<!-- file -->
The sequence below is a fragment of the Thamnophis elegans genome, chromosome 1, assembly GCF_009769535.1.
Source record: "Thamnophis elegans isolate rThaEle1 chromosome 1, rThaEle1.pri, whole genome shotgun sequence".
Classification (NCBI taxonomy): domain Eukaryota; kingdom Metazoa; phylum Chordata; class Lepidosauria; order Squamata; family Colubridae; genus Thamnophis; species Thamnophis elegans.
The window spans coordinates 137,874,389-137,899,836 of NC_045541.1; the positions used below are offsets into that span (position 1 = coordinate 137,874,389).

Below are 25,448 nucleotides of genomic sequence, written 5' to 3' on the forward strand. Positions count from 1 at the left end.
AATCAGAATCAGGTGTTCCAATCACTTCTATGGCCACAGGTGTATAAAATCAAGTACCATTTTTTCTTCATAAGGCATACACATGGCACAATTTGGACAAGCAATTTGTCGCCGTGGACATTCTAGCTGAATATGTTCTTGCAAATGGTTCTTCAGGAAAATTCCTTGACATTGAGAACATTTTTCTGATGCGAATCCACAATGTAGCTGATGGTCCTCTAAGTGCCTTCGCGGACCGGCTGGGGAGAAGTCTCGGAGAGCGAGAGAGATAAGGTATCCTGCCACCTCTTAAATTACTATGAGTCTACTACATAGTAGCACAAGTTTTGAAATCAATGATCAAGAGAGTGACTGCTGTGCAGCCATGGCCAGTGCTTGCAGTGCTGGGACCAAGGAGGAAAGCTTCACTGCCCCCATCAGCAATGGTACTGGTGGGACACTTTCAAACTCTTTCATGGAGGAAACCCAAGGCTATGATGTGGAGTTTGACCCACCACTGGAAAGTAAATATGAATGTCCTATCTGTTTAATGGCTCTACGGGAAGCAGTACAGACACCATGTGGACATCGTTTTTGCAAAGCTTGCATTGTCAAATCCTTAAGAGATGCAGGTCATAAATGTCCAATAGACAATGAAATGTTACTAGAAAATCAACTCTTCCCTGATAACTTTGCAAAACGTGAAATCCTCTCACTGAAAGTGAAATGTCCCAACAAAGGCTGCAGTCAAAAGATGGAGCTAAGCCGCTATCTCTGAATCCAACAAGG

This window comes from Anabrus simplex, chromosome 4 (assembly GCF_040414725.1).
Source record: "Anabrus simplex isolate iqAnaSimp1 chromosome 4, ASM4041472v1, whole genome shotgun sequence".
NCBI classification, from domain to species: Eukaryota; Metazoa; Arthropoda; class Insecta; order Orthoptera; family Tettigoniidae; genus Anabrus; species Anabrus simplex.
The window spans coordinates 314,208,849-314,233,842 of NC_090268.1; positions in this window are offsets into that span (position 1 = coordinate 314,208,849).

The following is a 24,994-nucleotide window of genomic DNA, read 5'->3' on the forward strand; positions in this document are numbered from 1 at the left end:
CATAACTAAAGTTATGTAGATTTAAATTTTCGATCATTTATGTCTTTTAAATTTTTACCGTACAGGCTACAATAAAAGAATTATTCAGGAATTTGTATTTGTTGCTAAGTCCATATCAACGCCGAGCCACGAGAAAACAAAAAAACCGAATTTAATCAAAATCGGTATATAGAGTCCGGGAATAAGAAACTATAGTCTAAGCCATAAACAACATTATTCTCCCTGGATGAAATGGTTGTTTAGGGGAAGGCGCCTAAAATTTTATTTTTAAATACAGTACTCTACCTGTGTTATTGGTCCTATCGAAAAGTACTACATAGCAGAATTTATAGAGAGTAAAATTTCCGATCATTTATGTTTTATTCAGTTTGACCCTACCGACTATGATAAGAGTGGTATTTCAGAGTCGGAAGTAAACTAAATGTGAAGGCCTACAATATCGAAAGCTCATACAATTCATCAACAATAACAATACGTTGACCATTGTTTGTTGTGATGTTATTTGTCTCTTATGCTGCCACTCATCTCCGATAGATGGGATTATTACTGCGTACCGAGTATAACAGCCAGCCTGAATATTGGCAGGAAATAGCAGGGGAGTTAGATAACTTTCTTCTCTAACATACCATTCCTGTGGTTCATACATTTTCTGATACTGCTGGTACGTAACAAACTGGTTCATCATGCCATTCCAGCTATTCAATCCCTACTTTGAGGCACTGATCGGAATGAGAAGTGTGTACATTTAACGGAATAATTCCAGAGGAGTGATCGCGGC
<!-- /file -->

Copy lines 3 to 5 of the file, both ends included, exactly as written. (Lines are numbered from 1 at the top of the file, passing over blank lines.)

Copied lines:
Classification (NCBI taxonomy): domain Eukaryota; kingdom Metazoa; phylum Chordata; class Lepidosauria; order Squamata; family Colubridae; genus Thamnophis; species Thamnophis elegans.
The window spans coordinates 137,874,389-137,899,836 of NC_045541.1; the positions used below are offsets into that span (position 1 = coordinate 137,874,389).

Below are 25,448 nucleotides of genomic sequence, written 5' to 3' on the forward strand. Positions count from 1 at the left end.